Thursday, June 2, 2011

Graduation and Promotion

Yesterday our second child graduated from high school.  I know that commencement ceremonies are dull, but I am not your normal person.  By the end of the exercises my cheeks were tired from all the smiling.  I looked around at that group of Jags and realized that there are over a dozen of them who I love enough to claim them as my own.  They are talented.  They are brilliant.  They are good.  They are extraordinary, ordinary people.  It is a blessing to know them, and I hope I get a tiny chance to have glimpses of them as they grow up.

When the meeting had concluded, Spencer turned to me and said, "Well, that's half of our children."  I did not shed tears till he said that.

I know I've said this a dozen times, but having our children grow up is a much harder thing than I expected it to be.  I am thrilled for them.  I am pleased with the choices they are making and people they are.  I love that Spencer and I get to look forward to time together in our later years. 

But it also gives me a little sock in the stomach when I consider that in 8 months or less our son will be on a mission.  In a year, #3 will be graduating from high school.  There is a piece of me that just can't get past the fact that a blink ago I was the #1 person in their lives; that I could tell them to be home at 6:00, and at 6:00 they were safely under my wings for the night; that I got to choose their clothes and their shoes and their hairstyles and their meals and their daily activities.

On the other hand, there was a lot of potential sitting in that room yesterday.  There were amazingly brilliant people.  There were frighteningly motivated people.  There were extremely giving people.  Sitting in blue and black robes were several hundred young people who in the next several decades really could change the world.  Their futures are as bright as their eyes.

But some of these young people will spend time in prison; while some will work hard to promote peace and justice.  Many will divorce, and many will marry wonderful people and raise beautiful families.  Some will be married by this time next year, possibly with babies of their own on the way.  Many will serve missions for the Church; some who we hope will serve will choose not to.  Some will be presidents of companies and directors of boards, their names "in lights" (figuratively or literally).  Others will quietly care for parents, siblings, spouses, and children with no fanfare and very little recognition.  Some will be taken by cancer; others will live till they've outlived everyone they knew before they were 20 years old.  Some will grow old and bitter; others will grow old with laugh-line-wrinkles.  Some will walk in the shadow of doubt; some will bask in the glow of faith.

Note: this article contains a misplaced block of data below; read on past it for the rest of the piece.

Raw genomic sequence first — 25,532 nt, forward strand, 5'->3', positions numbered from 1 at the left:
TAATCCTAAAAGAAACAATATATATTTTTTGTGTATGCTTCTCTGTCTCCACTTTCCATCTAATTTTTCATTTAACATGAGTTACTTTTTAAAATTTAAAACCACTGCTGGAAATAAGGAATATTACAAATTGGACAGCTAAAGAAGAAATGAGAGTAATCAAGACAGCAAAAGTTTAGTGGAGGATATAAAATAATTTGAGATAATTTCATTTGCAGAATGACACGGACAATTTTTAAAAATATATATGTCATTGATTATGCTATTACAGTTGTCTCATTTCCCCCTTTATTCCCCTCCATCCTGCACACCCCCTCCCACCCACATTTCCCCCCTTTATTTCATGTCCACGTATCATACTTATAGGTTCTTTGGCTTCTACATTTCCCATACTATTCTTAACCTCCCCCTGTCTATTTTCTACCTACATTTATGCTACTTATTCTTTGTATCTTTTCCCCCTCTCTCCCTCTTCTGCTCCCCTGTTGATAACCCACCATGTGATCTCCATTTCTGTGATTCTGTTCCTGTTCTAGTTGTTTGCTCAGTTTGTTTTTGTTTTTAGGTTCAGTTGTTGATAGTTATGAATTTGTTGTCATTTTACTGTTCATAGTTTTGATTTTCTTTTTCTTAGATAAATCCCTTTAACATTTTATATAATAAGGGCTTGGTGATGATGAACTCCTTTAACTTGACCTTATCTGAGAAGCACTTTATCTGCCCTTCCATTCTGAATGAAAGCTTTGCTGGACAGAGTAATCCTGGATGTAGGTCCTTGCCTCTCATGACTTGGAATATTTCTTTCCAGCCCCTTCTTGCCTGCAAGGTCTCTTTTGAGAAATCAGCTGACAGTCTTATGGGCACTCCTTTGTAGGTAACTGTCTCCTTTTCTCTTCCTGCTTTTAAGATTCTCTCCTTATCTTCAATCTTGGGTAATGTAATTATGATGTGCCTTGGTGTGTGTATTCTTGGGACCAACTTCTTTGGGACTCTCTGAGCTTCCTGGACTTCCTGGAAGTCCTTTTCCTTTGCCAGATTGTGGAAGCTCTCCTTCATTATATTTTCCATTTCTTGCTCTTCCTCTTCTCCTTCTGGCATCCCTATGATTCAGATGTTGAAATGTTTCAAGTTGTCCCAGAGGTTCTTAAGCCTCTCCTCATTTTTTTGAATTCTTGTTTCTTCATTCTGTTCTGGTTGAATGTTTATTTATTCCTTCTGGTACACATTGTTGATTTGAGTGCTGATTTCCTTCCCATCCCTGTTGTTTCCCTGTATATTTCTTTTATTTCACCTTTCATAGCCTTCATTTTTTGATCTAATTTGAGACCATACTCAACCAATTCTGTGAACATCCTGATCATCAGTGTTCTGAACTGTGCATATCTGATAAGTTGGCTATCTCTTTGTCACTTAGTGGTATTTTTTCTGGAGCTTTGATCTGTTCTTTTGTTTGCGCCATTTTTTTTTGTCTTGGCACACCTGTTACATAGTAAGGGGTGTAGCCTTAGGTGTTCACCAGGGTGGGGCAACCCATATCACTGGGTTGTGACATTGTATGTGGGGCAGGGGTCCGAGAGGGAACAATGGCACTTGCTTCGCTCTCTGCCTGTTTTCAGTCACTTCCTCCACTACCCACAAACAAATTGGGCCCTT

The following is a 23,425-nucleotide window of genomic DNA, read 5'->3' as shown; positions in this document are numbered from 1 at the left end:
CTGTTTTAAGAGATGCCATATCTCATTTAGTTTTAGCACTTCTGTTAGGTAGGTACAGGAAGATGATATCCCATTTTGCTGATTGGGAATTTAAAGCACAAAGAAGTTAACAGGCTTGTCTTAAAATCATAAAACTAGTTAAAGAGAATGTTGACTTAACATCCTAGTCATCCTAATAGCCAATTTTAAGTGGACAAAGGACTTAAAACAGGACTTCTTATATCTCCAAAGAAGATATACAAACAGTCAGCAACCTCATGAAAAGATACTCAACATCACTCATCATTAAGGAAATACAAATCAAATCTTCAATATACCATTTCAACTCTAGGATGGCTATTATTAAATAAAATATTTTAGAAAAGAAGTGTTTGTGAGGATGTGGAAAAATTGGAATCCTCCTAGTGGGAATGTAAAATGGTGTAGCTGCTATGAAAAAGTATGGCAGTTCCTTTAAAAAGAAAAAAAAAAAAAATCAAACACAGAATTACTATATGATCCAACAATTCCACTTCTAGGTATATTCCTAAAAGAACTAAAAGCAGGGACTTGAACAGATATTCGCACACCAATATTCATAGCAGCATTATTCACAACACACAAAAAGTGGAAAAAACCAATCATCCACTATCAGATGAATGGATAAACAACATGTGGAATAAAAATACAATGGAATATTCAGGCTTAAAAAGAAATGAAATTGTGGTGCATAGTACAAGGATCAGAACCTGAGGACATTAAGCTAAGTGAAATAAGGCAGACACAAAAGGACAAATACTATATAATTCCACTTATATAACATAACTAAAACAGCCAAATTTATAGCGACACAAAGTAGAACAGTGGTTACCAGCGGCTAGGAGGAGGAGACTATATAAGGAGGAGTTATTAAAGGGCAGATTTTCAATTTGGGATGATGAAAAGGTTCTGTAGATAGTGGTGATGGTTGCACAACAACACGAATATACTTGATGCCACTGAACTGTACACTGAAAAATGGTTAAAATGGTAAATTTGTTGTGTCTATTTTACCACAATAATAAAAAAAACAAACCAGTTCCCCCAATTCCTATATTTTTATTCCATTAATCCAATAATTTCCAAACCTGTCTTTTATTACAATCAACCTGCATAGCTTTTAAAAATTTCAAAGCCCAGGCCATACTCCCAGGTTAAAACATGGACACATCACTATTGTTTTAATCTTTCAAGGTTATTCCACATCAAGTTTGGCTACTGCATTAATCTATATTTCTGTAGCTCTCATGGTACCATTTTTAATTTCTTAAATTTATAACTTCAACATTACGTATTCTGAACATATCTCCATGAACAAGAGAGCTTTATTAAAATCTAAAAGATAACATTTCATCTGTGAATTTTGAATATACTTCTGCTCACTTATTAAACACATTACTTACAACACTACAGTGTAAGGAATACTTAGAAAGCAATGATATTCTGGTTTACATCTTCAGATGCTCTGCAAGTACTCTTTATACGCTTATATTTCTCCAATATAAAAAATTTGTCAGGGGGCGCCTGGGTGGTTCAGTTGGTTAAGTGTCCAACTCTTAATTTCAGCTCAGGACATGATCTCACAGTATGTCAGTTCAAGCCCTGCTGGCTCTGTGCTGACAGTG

And there before me is the really harsh truth:  I have no idea what is in store for our children.  Not only do I not choose their clothes or their meals or their jobs, I do not control the paths their lives take AT ALL.  I cannot control their choices or the choices of the people around them.

It's a sock in the stomach, I tell you!

And then I remember that it's not all about fear.  It is still about hope and promise and goodness.  I will revel in continuing to know and watch and celebrate our fabulous children.

And to my dying day, they will be my cherished babies.


Jacqueline said...

That must be how all parents feel. I'm already stressin' my lil' 2 year old to go to preschool. And then kindergarten. And middle school. And high school?!


ugh. love those kids!!!

Kim and Preston said...

Love the insights...Thanks Aundrea.

Noelle said...

You should see me at the moment...big crocodile tears...I think you wrote this post just for me. I'm hoping that at some near future date that sock to the stomach feeling will fade just a little bit. Thanks for this...really.